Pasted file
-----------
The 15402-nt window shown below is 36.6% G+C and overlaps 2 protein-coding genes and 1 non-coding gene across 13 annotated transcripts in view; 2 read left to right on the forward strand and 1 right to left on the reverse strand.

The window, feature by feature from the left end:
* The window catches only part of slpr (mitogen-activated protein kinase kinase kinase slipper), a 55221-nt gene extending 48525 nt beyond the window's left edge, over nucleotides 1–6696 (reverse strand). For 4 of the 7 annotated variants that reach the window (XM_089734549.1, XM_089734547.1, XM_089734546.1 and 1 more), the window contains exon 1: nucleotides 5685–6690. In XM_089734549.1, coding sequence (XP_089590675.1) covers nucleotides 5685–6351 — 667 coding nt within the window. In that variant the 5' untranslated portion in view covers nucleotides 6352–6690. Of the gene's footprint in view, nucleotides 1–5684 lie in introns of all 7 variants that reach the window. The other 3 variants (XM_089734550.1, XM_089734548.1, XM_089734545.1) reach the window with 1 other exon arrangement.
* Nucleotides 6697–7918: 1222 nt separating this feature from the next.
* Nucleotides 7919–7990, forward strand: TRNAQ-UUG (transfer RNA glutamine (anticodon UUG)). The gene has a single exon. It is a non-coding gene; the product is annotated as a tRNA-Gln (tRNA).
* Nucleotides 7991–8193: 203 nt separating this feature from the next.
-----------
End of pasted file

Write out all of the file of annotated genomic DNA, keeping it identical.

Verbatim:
The 15402-nt window shown below is 36.6% G+C and overlaps 2 protein-coding genes and 1 non-coding gene across 13 annotated transcripts in view; 2 read left to right on the forward strand and 1 right to left on the reverse strand.

The window, feature by feature from the left end:
* The window catches only part of slpr (mitogen-activated protein kinase kinase kinase slipper), a 55221-nt gene extending 48525 nt beyond the window's left edge, over nucleotides 1–6696 (reverse strand). For 4 of the 7 annotated variants that reach the window (XM_089734549.1, XM_089734547.1, XM_089734546.1 and 1 more), the window contains exon 1: nucleotides 5685–6690. In XM_089734549.1, coding sequence (XP_089590675.1) covers nucleotides 5685–6351 — 667 coding nt within the window. In that variant the 5' untranslated portion in view covers nucleotides 6352–6690. Of the gene's footprint in view, nucleotides 1–5684 lie in introns of all 7 variants that reach the window. The other 3 variants (XM_089734550.1, XM_089734548.1, XM_089734545.1) reach the window with 1 other exon arrangement.
* Nucleotides 6697–7918: 1222 nt separating this feature from the next.
* Nucleotides 7919–7990, forward strand: TRNAQ-UUG (transfer RNA glutamine (anticodon UUG)). The gene has a single exon. It is a non-coding gene; the product is annotated as a tRNA-Gln (tRNA).
* Nucleotides 7991–8193: 203 nt separating this feature from the next.